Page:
- Monday, June 15th, 2009
The main appeal of Twitter is that many people use it for a variety of different things. But one area I don’t quite get is why you would ‘tweet’ a video on a platform off Twitter that requires you to spend time not only uploading but converting it as well? At least to me, the appeal of Twitter has always been short, quick text based information and the availability of real-time search (of that info).
In this recent mad dash to have a Twitter video platform, companies like 12 Seconds, Twitvid.io, and even YouTube, are trying to create a service similar to TwitPic where you can upload your videos for your Twitter followers to view. Once uploaded, your followers would be notified that the video is ready for viewing. But that’s the problem – Twitter’s success is based on real-time information and conversation. So the same should hold true for Video in order for it to provide the same impact of a real-time conversation and flow. Does a few minutes really matter if someone’s not watching video in real-time. Well yes. Think of watching a sporting event as it happens or being told 10 minutes later what happened during the sporting event. What has a greater impact?
Then you have practical internet and consumer bandwidth limitations to deal with. Video is a much larger sized upload than a picture. So even with YouTube’s recent announcement that they’re joining ‘the stream’, they’re still not offering information in a real-time capacity for users. They’re only sending out a ‘tweet’ about your video after it’s been uploaded AND converted in their system. And if you’ve done this before you know it’s not an immediate process.
Though we’re still in the infancy of the real-time web and information ‘stream’, everything is evolving at a breakneck pace. You can see some of this evolution by tracking some of the live streaming sites or people that are already ‘lifecasting’. For example, Qik and Ustream already have Twitter integrated into their platforms so that the second you start broadcasting live, real-time video, a tweet goes out to your followers with a link so they can watch your broadcast in real-time. Not only is your audience notified in real-time and can join your broadcast as it happens, but they can also interact with you while your broadcasting. (We recently used Qik on the iPhone to experiment with live interactive mobile broadcasts at E3 and blogged about it here.) Contrast this with YouTube’s method of tweeting out an uploaded video and it almost makes the online video market leader look even more behind the times than they already are.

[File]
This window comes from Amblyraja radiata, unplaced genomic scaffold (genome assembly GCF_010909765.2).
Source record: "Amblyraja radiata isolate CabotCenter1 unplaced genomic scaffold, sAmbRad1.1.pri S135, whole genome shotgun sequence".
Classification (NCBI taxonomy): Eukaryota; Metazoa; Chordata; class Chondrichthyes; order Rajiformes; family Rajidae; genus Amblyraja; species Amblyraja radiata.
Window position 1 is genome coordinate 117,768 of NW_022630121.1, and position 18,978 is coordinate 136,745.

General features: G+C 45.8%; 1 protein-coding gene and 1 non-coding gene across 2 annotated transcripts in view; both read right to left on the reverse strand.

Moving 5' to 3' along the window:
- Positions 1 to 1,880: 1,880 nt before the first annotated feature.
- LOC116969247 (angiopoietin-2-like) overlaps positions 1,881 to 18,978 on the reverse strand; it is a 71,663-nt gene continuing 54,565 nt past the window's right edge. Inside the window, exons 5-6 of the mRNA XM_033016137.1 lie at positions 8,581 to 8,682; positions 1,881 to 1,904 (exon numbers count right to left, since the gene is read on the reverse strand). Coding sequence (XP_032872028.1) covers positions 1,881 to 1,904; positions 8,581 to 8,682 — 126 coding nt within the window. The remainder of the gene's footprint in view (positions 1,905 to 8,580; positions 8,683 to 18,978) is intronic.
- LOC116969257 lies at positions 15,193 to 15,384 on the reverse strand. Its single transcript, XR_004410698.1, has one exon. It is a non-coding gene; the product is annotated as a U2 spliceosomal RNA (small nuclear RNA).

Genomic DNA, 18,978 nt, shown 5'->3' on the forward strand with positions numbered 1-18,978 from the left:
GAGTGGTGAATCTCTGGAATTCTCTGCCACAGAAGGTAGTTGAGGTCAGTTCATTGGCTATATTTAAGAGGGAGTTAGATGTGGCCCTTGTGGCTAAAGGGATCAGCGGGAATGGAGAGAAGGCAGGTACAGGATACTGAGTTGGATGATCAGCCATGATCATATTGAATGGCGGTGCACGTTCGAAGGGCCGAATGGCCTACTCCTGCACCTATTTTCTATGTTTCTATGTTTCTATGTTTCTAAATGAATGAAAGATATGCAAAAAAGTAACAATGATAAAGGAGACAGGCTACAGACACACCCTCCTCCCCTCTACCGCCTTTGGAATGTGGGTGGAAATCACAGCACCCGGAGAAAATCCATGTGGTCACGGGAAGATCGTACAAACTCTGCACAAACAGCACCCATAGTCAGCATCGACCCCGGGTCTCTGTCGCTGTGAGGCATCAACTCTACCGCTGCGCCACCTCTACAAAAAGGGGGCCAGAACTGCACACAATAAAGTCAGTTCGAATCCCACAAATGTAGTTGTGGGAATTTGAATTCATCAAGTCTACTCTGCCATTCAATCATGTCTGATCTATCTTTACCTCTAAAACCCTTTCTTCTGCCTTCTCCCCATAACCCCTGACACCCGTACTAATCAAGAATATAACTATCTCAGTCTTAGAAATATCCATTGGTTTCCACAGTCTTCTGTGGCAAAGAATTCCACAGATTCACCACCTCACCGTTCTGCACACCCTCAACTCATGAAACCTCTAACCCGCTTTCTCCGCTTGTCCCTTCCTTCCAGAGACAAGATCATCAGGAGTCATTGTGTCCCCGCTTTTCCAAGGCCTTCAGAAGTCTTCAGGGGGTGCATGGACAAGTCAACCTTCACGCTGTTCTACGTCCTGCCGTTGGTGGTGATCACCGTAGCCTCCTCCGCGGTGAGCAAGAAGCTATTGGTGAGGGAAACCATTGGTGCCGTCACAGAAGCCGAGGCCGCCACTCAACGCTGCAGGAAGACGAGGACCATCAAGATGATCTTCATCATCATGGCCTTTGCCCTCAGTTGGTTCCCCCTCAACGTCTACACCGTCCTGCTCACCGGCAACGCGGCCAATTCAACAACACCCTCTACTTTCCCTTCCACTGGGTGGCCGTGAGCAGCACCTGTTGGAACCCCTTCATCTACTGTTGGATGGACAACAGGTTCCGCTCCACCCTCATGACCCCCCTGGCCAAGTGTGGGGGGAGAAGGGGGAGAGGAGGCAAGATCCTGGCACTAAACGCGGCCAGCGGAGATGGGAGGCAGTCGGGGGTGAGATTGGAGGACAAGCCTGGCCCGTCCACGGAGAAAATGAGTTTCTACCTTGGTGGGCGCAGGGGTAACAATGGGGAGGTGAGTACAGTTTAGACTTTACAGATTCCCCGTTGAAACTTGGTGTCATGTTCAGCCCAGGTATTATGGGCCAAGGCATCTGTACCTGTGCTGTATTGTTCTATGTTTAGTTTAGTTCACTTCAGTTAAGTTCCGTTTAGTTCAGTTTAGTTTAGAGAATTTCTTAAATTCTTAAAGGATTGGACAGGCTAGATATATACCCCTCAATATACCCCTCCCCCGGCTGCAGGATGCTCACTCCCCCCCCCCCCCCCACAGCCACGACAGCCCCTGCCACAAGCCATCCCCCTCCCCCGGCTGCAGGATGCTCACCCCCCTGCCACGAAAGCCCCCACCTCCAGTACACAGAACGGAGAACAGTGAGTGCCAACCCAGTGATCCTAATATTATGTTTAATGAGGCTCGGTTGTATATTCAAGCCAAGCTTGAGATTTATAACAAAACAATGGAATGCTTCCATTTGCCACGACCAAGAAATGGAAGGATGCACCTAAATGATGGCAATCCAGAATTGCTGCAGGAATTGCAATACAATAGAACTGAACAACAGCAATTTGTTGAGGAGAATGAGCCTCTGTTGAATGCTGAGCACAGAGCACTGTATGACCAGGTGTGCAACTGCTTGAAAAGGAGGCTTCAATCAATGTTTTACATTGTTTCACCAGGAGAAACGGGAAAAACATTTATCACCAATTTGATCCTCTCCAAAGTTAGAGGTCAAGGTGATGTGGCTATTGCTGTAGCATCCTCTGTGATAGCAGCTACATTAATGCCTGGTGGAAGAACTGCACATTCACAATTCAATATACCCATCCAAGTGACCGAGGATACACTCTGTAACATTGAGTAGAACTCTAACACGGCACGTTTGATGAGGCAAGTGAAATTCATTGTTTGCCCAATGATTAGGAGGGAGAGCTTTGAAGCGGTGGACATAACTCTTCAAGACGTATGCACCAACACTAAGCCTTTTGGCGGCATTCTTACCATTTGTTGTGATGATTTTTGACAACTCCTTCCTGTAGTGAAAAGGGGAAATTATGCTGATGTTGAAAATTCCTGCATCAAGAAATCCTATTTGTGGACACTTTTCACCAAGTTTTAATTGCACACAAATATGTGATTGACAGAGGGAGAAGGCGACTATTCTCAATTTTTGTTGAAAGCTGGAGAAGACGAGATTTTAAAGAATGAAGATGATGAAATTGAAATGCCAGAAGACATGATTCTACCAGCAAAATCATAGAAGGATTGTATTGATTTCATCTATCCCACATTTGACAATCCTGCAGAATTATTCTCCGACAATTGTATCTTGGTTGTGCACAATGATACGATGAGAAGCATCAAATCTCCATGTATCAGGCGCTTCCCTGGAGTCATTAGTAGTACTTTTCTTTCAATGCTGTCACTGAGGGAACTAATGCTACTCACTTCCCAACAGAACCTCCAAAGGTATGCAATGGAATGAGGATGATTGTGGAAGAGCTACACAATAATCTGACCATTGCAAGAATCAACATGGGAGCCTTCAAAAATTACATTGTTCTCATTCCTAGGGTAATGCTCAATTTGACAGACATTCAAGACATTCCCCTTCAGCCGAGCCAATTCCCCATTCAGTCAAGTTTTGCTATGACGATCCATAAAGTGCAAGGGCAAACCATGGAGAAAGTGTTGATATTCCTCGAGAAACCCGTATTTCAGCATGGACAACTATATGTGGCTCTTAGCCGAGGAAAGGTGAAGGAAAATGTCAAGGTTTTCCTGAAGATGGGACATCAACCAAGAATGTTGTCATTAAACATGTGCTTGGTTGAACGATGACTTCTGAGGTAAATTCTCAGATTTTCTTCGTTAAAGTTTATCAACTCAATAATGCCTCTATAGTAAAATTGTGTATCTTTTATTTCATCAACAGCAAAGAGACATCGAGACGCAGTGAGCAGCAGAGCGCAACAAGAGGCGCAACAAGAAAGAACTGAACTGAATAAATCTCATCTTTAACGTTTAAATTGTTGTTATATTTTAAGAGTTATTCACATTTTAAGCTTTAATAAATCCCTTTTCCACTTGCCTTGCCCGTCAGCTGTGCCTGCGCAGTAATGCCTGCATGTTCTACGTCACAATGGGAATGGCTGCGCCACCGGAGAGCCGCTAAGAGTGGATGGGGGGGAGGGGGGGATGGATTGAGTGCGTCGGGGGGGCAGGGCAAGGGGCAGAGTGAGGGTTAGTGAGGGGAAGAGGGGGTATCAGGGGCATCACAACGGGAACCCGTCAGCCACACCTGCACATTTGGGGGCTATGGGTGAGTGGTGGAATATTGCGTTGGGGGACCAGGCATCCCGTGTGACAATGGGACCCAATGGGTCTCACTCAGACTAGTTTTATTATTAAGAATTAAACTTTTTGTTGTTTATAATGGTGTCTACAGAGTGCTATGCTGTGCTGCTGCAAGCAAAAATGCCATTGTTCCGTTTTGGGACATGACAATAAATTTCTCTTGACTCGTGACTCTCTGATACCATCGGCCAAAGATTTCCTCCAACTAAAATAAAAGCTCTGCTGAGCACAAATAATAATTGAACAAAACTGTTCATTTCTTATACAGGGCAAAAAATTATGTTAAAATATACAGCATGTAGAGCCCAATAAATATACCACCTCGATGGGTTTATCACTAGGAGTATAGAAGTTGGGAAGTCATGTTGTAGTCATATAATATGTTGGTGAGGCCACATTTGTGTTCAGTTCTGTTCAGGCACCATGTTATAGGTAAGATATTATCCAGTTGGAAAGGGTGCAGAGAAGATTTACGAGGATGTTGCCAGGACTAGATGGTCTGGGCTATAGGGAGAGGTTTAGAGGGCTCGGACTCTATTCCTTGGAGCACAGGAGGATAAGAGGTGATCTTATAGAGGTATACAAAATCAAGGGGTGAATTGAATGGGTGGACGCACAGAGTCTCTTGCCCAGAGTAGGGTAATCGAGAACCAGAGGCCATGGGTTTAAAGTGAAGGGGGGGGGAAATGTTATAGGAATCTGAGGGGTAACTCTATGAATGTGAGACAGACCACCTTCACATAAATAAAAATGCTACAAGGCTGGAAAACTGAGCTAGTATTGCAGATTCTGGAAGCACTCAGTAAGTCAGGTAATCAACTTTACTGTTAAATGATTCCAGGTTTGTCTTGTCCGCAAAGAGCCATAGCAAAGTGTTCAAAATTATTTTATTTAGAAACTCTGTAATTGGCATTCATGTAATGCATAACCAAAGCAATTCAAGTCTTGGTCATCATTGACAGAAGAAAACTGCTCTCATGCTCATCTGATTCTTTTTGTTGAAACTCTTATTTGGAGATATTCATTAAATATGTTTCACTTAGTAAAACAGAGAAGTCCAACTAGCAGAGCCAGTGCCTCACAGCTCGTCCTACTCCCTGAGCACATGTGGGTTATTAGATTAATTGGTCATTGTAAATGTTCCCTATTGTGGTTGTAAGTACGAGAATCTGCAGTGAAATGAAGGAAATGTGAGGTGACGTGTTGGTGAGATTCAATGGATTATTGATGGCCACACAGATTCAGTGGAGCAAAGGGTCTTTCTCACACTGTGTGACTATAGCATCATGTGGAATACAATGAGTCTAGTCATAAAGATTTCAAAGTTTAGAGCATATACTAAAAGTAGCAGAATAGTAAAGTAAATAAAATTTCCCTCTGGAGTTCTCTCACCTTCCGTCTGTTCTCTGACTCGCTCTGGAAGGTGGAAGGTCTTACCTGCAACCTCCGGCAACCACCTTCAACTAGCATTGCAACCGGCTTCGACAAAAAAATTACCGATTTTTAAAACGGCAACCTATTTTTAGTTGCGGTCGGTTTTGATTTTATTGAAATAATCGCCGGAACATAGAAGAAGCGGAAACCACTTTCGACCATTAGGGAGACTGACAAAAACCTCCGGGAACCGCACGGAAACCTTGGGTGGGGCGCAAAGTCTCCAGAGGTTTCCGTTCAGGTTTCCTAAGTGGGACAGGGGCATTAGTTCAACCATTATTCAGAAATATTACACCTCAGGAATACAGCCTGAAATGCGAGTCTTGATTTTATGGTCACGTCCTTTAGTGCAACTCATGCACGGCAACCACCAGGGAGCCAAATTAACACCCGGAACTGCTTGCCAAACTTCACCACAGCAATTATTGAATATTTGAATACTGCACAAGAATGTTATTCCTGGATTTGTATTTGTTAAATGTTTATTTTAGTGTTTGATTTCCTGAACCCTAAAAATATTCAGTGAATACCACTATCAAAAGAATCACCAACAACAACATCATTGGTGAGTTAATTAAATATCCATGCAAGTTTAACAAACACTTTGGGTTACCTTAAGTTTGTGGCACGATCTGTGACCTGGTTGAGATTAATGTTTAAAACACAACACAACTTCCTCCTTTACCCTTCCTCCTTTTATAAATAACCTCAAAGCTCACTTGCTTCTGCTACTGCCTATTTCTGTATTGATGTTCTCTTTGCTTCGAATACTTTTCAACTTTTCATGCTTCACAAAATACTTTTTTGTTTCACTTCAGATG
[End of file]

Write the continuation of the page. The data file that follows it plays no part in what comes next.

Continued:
Further emphasizing how important video will be to the web is a recent forecast from Cisco that by 2013, 90% of all internet traffic will be video. With recent announcements of video on the iPhone 3G S and Qik’s addition to Nokia’s handsets, mobile real-time video is also going to contribute to the real-time and ‘in the moment’ nature of how video is both viewed and shared. Shooting your video, uploading, waiting for it to convert and then finally letting someone view it is not going to be optimal for this real-time revolution.
The question isn’t whether the real-time revolution will continue to evolve (like it has) to feed people’s increasingly insatiable need for instantaneous information. Rather the question will revolve around who, from the current stable of real-time streaming video communities, is poised run the next leg of the real-time race. Currently, Qik and Ustream are neck in neck in that race with no indication that either is about to let up.